Last whimper from the Gaza flotilla?

Greece to the rescue.

The US and Canadian Boats to Gaza – M/V Audacity of Hope and M/V Tahrir, respectively – tried to make an unauthorized departure on 1 July from the Greek port they have been detained in.  The Greek coast guard promptly intercepted them (don’t miss Challah Hu Akbar’s coverage at the link).  This may be the final ride of the 2011 flotilla.  Its prospects are certainly dimming:  now that AOH and Tahrir have violated a directive from the Greek authorities, which had ordered them to remain in port pending the investigation of a complaint filed against them, the ships can be held there for as long as the Greeks see fit, and their crews might well be charged in court.

Positive as this outcome would be, it falls short of the leadership by which the Western nations should have shut down the flotilla in the first place.  As I wrote a couple of weeks ago, there was a point at which all of the ships participating in the 2011 flotilla were flagged by North American or European nations.  (A Jordanian ship has since been announced, although there has been little information about it.)

Of all the nations on earth, it ought to be the nations of North America and Europe that prevent ships under their flags from being used in such a cause.  If for no other reason (e.g., that Israel is a US ally and fellow Western democracy), our concern about order in the unforgiving environment of the seas should prompt us to exercise our prerogative as flag states.  There exists no “right” to attempt to break a blockade under the flag of any nation; rather, the authority of a flag state to prevent such an attempt is absolute.  The flag state may not always have the means to prevent such an action.  But the US, Canada, and the nations of Europe certainly do.  In our case, the only question is whether the authority will be used.

The nations of the 2011 flotilla have not used it.  Instead, Israel has had to mount a campaign of lawsuits and sabotage to prevent the flotilla from getting underway.  To date, Greece has been induced to hold at least six ships in port because of procedural complaints filed against them; two ships have been sabotaged (the second, the Irish ship M/V Saoirse, was reported on Wednesday); and the Israeli law center Shurat HaDin has filed a lawsuit in US federal court to prevent the M/V Audacity of Hope from participating in the flotilla.  (Texas Governor Rick Perry wrote on Thursday to urge the Obama administration to intercept and/or prosecute the American flotilla participants, citing Title 18 Section 962 of the US Code.)

These creative efforts get an A+ for ingenuity and determination, but they should not have been necessary.  Nor should the US or any of our allies be working through covert, undeclared pressure on Greece or Turkey to prevent the ships under our flags from departing their ports to mount the flotilla operation.  We should state our purpose overtly as a matter of policy.  Merely warning our citizens that this is a bad idea is insufficient; out governments should be denying them the ships.

We should do so especially because of the evidence of participation in the flotilla by Hamas and IHH.  Dutch media have reported this week that all the embarked Dutch journalists have pulled out of the flotilla (here and here), in large part because of the presence of a Hamas leader.  One of the chief organizers of the flotilla is Mohammed Sawalha, who has extensive Hamas connections.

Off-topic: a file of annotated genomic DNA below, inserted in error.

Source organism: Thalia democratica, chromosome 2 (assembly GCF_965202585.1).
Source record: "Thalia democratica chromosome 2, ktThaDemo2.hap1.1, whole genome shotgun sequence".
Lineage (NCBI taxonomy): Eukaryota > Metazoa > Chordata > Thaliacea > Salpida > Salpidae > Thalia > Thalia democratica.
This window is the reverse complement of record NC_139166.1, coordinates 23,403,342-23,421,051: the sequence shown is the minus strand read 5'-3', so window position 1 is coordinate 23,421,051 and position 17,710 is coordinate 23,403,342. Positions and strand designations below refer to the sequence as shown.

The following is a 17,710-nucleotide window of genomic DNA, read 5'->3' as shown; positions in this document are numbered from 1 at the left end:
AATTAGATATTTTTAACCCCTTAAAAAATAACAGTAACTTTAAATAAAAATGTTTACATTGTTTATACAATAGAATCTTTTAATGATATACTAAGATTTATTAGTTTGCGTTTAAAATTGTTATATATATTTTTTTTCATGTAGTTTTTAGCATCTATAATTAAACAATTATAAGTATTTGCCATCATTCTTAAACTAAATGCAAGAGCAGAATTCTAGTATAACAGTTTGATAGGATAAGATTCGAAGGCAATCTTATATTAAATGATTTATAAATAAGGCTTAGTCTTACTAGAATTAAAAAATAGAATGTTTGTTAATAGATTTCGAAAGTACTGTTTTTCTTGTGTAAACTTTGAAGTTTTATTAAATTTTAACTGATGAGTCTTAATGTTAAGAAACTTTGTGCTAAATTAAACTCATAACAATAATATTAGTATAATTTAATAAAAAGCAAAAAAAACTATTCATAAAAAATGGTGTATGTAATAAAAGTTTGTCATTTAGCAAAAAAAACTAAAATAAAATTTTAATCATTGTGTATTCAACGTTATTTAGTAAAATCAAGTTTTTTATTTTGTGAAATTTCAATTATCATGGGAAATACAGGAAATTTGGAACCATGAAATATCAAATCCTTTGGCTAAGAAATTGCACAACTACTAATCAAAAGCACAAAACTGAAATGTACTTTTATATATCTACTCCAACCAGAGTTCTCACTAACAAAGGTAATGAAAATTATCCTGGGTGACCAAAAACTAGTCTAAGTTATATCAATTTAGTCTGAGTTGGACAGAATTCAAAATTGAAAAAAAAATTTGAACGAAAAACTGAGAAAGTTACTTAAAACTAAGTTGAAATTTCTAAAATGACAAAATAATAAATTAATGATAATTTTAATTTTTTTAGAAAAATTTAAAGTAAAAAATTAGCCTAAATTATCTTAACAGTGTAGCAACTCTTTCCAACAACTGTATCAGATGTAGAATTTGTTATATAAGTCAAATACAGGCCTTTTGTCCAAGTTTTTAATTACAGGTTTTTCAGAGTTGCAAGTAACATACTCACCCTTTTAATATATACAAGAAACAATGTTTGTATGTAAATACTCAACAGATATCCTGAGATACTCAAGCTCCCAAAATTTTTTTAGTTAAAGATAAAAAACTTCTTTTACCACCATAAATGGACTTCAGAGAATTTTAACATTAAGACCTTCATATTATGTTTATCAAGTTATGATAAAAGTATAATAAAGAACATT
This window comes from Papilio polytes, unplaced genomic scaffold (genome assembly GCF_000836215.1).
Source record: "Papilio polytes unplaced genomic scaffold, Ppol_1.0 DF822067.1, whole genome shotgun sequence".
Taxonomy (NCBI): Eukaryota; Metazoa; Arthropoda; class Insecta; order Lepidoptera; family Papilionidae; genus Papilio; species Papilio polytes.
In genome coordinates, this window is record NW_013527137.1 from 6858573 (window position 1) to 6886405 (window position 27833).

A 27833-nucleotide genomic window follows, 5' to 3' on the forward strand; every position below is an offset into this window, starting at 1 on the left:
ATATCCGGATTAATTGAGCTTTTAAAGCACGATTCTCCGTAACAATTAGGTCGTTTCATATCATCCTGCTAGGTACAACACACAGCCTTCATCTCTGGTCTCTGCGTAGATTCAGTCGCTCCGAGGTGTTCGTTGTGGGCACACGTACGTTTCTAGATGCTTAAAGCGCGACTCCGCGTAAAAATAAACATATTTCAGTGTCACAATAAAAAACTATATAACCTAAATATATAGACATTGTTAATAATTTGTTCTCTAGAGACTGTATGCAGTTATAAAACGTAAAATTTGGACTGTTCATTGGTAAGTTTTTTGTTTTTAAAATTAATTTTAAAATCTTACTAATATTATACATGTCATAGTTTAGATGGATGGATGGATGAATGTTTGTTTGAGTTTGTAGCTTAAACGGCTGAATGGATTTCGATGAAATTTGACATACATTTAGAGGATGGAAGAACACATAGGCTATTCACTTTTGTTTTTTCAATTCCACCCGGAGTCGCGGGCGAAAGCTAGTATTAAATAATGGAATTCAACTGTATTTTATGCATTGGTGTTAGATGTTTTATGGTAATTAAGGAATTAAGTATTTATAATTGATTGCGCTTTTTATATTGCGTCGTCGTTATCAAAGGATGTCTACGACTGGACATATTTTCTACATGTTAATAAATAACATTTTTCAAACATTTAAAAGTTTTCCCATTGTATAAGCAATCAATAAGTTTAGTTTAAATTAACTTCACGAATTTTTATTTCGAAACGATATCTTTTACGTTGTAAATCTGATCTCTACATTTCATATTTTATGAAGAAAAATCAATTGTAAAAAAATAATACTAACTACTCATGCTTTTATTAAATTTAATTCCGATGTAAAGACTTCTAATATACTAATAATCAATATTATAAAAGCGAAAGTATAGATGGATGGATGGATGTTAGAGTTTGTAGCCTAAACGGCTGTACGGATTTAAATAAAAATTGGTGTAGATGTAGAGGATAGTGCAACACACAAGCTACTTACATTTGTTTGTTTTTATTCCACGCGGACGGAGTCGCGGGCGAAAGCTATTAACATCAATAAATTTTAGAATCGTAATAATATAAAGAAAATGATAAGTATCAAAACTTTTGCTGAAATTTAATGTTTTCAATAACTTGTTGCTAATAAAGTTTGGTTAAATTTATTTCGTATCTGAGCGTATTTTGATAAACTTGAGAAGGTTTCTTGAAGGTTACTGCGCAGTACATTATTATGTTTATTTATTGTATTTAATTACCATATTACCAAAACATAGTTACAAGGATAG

But the participation of IHH members, widely reported in Turkish media, is in one way even more significant.  It was IHH participants who attacked Israeli soldiers during the 2010 flotilla incident, and their presence this year lends special credence to the Israeli report earlier this week that flotilla participants from the terror groups were planning another attack on the IDF.  In line with this purpose, one of the American flotilla planners has forthrightly announced that the flotilla is part of

… a larger strategy, to transform this conflict from one between Israel and the Palestinians, or Israel and the Arab world…to one between the rest of the world and Israel…

There can be no excuse for permitting Americans to involve the US flag in this.  There is no “order” in the maritime environment without the exercise of authority by someone functioning, in essence, as a territorial sheriff.  But the good news is that the enforcement of such order properly extends to preventing disorderly and escalatory acts by those operating under national flags.  Individual governments are the highest authority, and in maritime terms, the US is chief among them.  The Obama administration’s public passivity regarding the Americans in the flotilla and their US-flagged ship sends a significant and destructive signal about our posture on maritime order.  It says we don’t care about it.

That is a dangerous signal to send in 2011, with China conducting aggressive naval operations in the Japanese islands, Iran operating submarines beyond the Arabian Sea, and US leadership ineffective against the Somali piracy problem.  Maritime order doesn’t keep itself – but visibly enforcing it once can provide a lesson that lasts for decades.

J.E. Dyer’s articles have appeared at Hot Air’s Green Room, Commentary’s “contentions,Patheos, and The Weekly Standard online.

23 thoughts on “Last whimper from the Gaza flotilla?”

  1. Everybody, including these thugs, knows that their prime objective and goal is not the truth, but support for islamofascism, including palestinian. These people support also Iran and meet Akhmadinegad on regular basis, likely, to get money. They are capable for anything. In the past, they sacrificed lives of their own members, like Rachel Curry and others, to blame Israel and to get personal international attention, recognition and money. In previous flotilla journey, they included armed terrorists with goal to attack Israel forces with weapons (in coordination with Catherine Ashton, High Representative of the Union for Foreign Affairs and Security Policy, and Turkey PM Erdogan), and thereafter fabricated fake, false and fraudulent purport blaming Israel for deaths. Now, they on purpose damaged two of their boats so severe, that, if this were exposed in high sea, a boat could sink with mortal consequences. They again need to provoke outcry against Israel. These people are human trash, islamofascist whores.